Sunday, 1 November 2015

Commodore PET 2001-8 Mainboard Repair - Part 1

Here we have a 2001-8 board in for repair.
This is an early model with 6540 ROMs and 6550 RAM.
The first thing you would notice is the power cable, I don't like the look of that. It appears someone has cut off the original connector and soldered the wires onto the board.
At some point later, they wanted to remove the board, so cut the wires and use a screw terminal block to reconnect it. It then got sold on in that condition, and also not working. Thanks to the new owner for the photo of the board in situ.
I'll replace that with a plug and socket later. For the moment, I'll temporarily power the board from a 9V bench power supply, clipped across the reverse protection diode.
The rest of the board looks in reasonable condition, although, the CPU isn't sitting properly in the socket.
The same with some of the other chips - could I be that lucky?
No. I removed and reseated all the chips and tried it, but that didn't help. It wouldn't have helped either if it had be run with the chips making partial contact for any length of time. My usual tests of power, clock, reset were all fine, but the screen was showing what looked like some really complicated version of Hopper.
So, not all that bad, some things are running, but not enough. Time for one of my ROM/RAM boards.
I set that to replace all the ROM and RAM and powered on.
OK, not as bad as it looks, the mess at the top looks like it is trying to show the right thing. A bit of maths and checking with the PETSCI character set, and it appears that the lower 4 bits are stuck high. So,
should be
The space is 0x20, and / is 0x2F. The numbers are 0x33 etc. and ? is 0x3F. The upper case letters are in the range of 0x40 and 0x50, so are replaced by 0x4F (O) and 0x5F ().
I verified this using the PET tester ROM image on the ROM RAM board, this was meant to be the full character set, but as you can see, it is mainly runs of 16 identical characters with the odd exception.
The video RAM on the 2001 is a pair of 6550 RAM chips. So the one of these which handles the lower nibble is faulty. I had previously made a board to replace the video RAM, using a modern SRAM chip. It is actually 32K, but only 1K is used. That may be considered a waste, but it is cheaper and easier to find than using a pair of 2114 chips to make 1K. This sits across the two video RAM sockets. I've added a cut out for the decoupling capacitor in between to help with orientation of the board.
I had thought I could get away with only the RAM chip on there as most of the enable lines are tied high on the video RAM, but when I tested this on another board, I found it is going to need some logic to combine the read/write line and the clock, so it only writes on the high phase of the clock. I've designed a new board, but for the moment, I'm stuck with a 7400 bodged on the top, dead-bug style. Not pretty, but good enough for testing.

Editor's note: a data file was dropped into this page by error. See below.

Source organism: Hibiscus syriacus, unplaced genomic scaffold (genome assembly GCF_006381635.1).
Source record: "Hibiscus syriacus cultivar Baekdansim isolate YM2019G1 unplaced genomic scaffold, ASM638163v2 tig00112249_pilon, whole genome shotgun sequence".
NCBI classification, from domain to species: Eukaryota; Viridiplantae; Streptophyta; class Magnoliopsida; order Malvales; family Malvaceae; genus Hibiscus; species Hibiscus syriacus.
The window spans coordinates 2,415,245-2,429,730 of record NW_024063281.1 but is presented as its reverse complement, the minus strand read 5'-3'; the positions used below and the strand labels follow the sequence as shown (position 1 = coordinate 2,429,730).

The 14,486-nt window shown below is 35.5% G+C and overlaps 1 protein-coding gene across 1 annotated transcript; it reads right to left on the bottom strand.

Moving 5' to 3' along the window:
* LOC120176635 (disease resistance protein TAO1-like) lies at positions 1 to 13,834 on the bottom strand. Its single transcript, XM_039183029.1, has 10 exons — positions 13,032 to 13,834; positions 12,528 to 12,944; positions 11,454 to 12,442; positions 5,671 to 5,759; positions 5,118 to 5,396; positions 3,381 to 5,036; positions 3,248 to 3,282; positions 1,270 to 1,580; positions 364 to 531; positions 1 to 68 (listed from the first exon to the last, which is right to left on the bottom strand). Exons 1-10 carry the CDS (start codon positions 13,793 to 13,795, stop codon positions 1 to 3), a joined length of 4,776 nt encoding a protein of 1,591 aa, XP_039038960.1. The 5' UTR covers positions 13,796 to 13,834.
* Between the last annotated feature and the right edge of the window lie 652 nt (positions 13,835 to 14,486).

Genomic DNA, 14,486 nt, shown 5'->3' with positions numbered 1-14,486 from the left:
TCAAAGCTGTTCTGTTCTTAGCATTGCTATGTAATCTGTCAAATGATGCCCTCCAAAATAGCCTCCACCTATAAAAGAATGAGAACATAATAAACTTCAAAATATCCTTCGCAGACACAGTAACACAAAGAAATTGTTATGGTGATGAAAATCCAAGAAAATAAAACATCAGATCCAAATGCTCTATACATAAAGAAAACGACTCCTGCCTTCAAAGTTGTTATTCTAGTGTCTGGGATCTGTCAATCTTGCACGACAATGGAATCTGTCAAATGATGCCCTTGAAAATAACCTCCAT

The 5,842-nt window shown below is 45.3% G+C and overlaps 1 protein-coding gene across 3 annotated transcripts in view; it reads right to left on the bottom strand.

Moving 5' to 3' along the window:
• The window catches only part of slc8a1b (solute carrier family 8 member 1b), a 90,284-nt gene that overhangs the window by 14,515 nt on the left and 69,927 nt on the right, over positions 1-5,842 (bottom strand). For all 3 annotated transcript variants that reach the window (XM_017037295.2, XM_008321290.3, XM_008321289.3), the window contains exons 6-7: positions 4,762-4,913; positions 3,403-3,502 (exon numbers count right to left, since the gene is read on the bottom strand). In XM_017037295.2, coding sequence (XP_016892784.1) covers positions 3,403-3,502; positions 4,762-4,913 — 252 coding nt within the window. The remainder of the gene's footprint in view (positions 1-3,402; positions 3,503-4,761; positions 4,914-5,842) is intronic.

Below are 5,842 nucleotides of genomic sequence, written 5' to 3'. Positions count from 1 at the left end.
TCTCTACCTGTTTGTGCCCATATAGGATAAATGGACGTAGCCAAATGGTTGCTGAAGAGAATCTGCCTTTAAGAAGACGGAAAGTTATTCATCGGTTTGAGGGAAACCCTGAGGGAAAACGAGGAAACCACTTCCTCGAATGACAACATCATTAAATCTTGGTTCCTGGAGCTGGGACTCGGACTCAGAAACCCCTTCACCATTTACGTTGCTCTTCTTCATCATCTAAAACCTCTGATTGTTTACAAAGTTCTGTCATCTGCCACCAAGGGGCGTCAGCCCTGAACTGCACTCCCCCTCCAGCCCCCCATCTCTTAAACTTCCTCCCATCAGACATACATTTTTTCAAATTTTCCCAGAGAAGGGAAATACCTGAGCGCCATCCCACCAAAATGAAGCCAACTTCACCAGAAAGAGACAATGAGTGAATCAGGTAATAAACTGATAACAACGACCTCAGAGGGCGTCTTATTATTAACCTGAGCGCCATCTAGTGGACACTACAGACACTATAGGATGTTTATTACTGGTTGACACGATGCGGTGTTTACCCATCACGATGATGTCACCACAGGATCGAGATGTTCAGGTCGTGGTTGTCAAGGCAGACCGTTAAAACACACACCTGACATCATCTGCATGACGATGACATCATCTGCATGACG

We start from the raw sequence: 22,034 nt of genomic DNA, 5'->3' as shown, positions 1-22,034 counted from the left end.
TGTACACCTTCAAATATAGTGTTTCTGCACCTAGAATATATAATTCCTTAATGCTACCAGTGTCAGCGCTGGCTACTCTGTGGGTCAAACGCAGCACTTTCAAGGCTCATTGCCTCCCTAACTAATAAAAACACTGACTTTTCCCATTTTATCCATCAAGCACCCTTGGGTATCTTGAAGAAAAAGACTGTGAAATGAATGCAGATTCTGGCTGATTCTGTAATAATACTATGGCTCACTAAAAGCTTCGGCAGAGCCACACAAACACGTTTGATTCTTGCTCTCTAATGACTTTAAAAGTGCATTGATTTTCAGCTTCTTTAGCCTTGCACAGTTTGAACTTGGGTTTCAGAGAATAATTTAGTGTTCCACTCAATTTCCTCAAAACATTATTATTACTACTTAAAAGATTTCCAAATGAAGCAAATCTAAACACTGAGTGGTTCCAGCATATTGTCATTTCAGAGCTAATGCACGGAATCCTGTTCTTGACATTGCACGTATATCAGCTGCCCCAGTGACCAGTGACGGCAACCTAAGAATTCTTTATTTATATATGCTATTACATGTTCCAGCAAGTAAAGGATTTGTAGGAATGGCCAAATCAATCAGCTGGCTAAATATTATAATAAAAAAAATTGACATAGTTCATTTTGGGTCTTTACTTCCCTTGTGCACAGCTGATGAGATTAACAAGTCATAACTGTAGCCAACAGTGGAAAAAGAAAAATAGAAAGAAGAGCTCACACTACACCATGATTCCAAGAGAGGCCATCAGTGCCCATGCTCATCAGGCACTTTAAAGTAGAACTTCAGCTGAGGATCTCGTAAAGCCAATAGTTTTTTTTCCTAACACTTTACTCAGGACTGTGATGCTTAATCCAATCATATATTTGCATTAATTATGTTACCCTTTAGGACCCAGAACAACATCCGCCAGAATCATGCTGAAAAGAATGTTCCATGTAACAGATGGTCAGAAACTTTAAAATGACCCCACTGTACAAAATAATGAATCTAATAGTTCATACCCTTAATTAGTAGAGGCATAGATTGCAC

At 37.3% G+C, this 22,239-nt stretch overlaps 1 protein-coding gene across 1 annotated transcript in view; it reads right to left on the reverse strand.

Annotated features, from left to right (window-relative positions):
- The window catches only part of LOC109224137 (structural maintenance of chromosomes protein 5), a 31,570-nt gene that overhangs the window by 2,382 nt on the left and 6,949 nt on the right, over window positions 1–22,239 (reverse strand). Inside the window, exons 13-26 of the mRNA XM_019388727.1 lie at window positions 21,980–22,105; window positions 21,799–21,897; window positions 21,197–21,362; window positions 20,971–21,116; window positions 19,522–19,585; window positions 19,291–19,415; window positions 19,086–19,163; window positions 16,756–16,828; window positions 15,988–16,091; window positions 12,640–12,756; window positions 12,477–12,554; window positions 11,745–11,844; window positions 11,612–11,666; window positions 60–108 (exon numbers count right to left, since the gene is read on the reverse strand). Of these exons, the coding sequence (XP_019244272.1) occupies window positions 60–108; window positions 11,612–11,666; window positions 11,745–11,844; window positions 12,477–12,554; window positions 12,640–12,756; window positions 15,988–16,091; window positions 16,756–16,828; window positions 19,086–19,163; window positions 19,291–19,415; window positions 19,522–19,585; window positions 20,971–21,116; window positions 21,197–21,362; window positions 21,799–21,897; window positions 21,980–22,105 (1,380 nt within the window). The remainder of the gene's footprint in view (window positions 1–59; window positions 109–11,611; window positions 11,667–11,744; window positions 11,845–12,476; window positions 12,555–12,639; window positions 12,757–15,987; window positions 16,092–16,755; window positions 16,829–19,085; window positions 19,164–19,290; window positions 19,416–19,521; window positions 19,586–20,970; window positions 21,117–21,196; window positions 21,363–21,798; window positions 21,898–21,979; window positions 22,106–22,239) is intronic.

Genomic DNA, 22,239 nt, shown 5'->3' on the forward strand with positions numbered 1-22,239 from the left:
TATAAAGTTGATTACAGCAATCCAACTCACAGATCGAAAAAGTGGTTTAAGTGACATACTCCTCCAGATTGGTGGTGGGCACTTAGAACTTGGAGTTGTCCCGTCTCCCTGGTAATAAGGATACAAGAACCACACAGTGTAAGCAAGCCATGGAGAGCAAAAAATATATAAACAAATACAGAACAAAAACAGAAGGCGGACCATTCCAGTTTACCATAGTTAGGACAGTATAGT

That did indeed work, so I reinstalled the working 6550 and borrowed a 6550 from the main RAM and tried again. The borrowed 6550 didn't work either. After trying four of the 6550 chips, I got lucky and found another 6550 that worked.
That's not quite right though, It seems several characters seem to have a built in underscore. Here on the full character set, you can see if consistently affects certain characters. Ones where the character code ends in a 5, %, 5, e, u, E, U etc. and only on the last row of pixels?
I puzzled over what could be causing that for a while, but it just came down to a duff character ROM. I did consider building a circuit to blank out the bottom row of pixels on certain characters, but that would be been quite a bit of work to fix the one faulty chip. It could also get worse over time, so best replace it.
That is a MOS MPS 6540-010, MOS produced their own ROM and RAM chips for a short while, but they were quickly abandoned, and a year after this board, they were using 2716 compatible ROMs and 2114 SRAM in the 2001.
There aren't any EPROMs that will directly replace the 6540, but you can get very nice replacements on ebay. I was going to make my own, but this looks a very neat job, so I used one of those. I'll take a point off though, as the label was upside down.
At this stage of testing, the 2001 board has replacement system ROM and main RAM. Replacement video RAM, Replacement video ROM. Replacement power supply. Replacement monitor (composite video out board) and a PET microSD IEEE-488 disk drive replacement. There is also a piezo on the user port to make sounds.
With these modern replacements, the power consumption is just under an amp. With the original chips, it's between two and three amps.
That runs stably now with no other problems showing up. This is post is already too long, so I'll split it up. In part two, I'll finish off cleaning the board and put back as many working parts as I can and sort out the power connection.
In the mean time, more testing required, Tetris this time, since I don't get to test that much as it doesn't work on later PETs.